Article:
Article provided by Co+op, Welcome to the Table, where you can find more articles, recipes, and great reasons to Co+op!
Don’t let the delicate demeanor of watercress fool you. It’s a potently flavorful plant and a nutritional powerhouse.
Along with radish and wasabi, watercress is a member of the mustard family, and it delivers a suitably peppery bite. It typically grows in or near water, so it’s often hydroponically cultivated. Watercress has hollow stems and small white and green flower clusters.
A native perennial in Europe and Asia, watercress now grows in many regions of the world, especially the UK. In the United States, Huntsville, Alabama, calls itself the watercress capital of the world.
Serving for serving, watercress contains more iron than spinach, more calcium than milk and three times the vitamin E as lettuce. It’s also a very good source of vitamins A, C, K, B6, thiamin, riboflavin, magnesium, phosphorus, potassium and manganese. And it’s a good source of protein, folate, pantothenic acid and copper.
By the way, watercress isn’t the only cress. Nasturtium (yes, the pretty flowers) is cress, and so is peppery hot garden cress and slightly bitter Korean watercress. Close in flavor to watercress, upland cress is thinner stemmed, making it perfect for salads.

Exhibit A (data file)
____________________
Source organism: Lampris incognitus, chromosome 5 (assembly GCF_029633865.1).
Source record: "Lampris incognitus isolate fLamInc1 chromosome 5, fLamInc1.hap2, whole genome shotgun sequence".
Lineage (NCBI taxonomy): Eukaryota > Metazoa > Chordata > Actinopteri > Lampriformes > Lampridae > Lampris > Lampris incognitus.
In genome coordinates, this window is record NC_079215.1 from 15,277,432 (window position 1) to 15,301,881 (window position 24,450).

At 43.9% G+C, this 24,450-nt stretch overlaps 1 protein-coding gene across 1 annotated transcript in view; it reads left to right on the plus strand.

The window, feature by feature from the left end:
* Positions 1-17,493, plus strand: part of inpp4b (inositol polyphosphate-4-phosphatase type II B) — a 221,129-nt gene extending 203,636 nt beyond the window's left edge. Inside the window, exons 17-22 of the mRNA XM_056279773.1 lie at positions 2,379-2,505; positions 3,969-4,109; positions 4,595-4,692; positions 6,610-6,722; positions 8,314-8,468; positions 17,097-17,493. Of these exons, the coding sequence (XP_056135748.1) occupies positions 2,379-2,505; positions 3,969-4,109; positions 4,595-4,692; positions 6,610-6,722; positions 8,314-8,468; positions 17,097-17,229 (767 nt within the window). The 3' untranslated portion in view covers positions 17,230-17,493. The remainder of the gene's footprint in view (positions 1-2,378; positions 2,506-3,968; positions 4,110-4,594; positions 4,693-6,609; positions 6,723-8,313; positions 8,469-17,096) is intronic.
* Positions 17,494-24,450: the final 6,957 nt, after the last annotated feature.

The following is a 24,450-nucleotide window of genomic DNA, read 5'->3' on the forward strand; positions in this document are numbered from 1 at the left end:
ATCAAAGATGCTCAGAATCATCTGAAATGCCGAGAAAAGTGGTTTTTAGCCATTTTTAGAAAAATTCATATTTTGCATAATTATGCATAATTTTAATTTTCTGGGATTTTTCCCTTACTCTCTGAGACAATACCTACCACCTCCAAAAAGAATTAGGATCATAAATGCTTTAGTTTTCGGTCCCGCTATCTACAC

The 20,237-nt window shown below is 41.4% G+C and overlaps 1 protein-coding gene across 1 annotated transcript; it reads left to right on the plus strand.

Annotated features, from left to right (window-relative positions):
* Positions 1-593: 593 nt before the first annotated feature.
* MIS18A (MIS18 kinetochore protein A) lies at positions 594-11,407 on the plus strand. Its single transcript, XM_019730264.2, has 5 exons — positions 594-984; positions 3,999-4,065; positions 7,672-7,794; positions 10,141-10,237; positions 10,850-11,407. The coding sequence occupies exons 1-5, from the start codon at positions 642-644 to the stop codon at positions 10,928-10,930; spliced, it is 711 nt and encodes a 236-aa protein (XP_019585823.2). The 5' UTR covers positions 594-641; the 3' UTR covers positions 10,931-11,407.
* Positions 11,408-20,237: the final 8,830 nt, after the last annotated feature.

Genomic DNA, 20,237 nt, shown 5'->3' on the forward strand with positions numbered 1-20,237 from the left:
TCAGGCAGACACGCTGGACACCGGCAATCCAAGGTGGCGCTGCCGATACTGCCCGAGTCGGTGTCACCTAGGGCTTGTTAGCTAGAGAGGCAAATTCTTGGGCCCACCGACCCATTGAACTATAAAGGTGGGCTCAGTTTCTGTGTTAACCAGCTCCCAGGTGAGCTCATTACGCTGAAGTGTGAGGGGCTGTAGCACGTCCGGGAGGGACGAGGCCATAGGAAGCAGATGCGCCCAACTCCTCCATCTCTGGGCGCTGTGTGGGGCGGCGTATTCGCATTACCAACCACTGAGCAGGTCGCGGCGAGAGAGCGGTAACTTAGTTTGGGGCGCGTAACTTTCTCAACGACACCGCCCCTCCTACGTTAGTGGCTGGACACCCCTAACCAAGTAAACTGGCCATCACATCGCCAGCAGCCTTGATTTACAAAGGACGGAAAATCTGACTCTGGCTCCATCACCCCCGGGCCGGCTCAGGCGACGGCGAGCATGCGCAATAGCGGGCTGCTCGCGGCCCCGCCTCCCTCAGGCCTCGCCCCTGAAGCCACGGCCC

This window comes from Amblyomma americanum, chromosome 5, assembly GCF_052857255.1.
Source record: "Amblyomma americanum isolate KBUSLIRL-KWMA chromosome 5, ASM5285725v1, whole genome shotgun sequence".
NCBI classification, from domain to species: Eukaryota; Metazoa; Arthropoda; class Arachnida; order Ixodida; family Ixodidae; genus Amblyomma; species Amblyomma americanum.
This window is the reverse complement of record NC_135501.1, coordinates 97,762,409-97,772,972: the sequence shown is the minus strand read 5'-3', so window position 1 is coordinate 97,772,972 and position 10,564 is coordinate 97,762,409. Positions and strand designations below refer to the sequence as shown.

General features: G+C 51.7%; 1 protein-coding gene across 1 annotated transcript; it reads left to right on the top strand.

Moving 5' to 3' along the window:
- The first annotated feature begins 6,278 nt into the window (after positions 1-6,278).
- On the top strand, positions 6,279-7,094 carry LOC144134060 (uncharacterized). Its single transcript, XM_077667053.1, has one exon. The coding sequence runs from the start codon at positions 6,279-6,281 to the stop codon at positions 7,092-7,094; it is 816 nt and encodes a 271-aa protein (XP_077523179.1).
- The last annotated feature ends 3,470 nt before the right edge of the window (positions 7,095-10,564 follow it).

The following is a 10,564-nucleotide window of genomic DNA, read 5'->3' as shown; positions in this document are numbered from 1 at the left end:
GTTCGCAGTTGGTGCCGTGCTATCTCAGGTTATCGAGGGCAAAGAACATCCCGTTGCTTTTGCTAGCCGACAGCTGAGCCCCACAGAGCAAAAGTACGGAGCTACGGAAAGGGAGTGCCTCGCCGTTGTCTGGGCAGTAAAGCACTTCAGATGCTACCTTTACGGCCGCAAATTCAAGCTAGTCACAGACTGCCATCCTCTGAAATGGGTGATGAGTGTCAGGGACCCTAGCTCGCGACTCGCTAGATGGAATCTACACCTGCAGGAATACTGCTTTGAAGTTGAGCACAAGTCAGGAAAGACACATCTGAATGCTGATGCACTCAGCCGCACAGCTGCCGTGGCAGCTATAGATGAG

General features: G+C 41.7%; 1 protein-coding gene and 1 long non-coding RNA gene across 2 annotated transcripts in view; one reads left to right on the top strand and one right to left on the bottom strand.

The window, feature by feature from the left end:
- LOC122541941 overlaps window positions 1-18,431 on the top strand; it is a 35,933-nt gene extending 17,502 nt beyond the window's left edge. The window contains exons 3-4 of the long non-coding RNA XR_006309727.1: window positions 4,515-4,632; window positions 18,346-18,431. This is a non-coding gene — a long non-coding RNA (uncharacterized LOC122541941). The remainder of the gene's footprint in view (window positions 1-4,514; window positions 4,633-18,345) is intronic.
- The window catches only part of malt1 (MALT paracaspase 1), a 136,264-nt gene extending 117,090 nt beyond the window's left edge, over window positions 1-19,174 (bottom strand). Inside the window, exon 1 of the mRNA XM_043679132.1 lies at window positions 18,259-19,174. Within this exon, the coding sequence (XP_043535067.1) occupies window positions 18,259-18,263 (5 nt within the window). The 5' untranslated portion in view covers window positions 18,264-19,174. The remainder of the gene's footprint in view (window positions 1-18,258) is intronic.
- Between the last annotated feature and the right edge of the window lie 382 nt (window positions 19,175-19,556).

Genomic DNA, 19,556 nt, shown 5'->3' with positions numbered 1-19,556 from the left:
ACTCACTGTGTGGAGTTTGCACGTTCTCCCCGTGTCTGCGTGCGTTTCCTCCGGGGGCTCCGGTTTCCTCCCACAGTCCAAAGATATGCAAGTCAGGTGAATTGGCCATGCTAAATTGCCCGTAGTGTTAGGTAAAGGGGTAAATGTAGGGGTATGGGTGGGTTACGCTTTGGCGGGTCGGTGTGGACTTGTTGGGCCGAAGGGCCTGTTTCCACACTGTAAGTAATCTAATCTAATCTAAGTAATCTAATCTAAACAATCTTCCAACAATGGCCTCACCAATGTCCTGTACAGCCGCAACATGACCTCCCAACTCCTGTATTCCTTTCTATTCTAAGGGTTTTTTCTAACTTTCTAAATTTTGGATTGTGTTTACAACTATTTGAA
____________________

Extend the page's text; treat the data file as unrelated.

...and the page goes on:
The French use watercress to make a popular potato soup, and the English have popularized watercress sandwiches. Italian cooks add it to minestrone soup, and Chinese cooks add it to egg drop and wonton soups. Watercress Soup with Shiitake Mushrooms pairs the fresh green color and bright taste of watercress with the deep flavor and earthy tones of shiitake mushrooms.
Watercress is lovely served with other fresh greens, like the Bibb or butter lettuce in Lettuce Wraps with Watercress Aioli. Or try it in place of lettuce when making a BLT or topping a burger. Add it to scrambled eggs or a frittata, or toss it with grains, like the couscous in Couscous with Feta and Toasted Pine Nuts.
Because it likes cooler weather, watercress is at its peak from April through June.
Look for healthy green leaves and a fresh, spicy scent. Avoid leaves that are yellow and stems that are slippery.
Refrigerate watercress in an open plastic bag in the refrigerator for up to four days. (Some produce experts suggest wrapping the stems in a damp paper towel first.) Wash it in cold water, then blot dry just before using.
Watercress isn’t a great keeper, but you can sometimes refresh it, once wilted, in a bowl of ice water.